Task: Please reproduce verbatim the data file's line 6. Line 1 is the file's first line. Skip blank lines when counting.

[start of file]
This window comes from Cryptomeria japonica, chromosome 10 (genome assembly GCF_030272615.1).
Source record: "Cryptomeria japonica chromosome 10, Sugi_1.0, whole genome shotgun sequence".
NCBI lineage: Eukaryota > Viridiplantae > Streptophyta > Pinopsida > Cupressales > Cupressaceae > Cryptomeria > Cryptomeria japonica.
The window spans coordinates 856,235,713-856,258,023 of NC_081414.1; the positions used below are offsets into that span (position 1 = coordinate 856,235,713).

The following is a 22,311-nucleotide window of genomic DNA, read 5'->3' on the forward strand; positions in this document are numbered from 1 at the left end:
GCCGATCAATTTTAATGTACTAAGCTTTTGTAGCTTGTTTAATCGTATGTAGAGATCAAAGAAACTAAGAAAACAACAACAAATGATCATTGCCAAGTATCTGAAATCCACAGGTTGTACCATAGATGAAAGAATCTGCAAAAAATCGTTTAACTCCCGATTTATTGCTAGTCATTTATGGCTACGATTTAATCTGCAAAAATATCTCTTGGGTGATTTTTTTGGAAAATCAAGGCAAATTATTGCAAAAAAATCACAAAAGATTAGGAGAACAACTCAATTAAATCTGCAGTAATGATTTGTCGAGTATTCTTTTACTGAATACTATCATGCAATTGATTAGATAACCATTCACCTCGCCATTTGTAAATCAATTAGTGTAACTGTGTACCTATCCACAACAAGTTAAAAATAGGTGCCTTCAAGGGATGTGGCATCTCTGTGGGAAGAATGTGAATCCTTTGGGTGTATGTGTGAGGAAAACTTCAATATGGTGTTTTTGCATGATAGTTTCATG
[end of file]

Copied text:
GCCGATCAATTTTAATGTACTAAGCTTTTGTAGCTTGTTTAATCGTATGTAGAGATCAAAGAAACTAAGAAAACAACAACAAATGATCATTGCCAAGTATCTGAAATCCACAGGTTGTACCATAGATGAAAGAATCTGCAAAAAATCGTTTAACTCCCGATTTATTGCTAGTCATTTATGGCTACGATTTAATCTGCAAAAATATCTCTTGGGTGATTTTTTTGGAAAATCAAGGCAAATTATTGCAAAAAAATCACAAAAGATTAGGAGAACAACTCAATTAAATCTGCAGTAATGATTTGTCGAGTATTCTTTTACTGAATACTATCATGCAATTGATTAGATAACCATTCACCTCGCCATTTGTAAATCAATTAGTGTAACTGTGTACCTATCCACAACAAGTTAAAAATAGGTGCCTTCAAGGGATGTGGCATCTCTGTGGGAAGAATGTGAATCCTTTGGGTGTATGTGTGAGGAAAACTTCAATATGGTGTTTTTGCATGATAGTTTCATG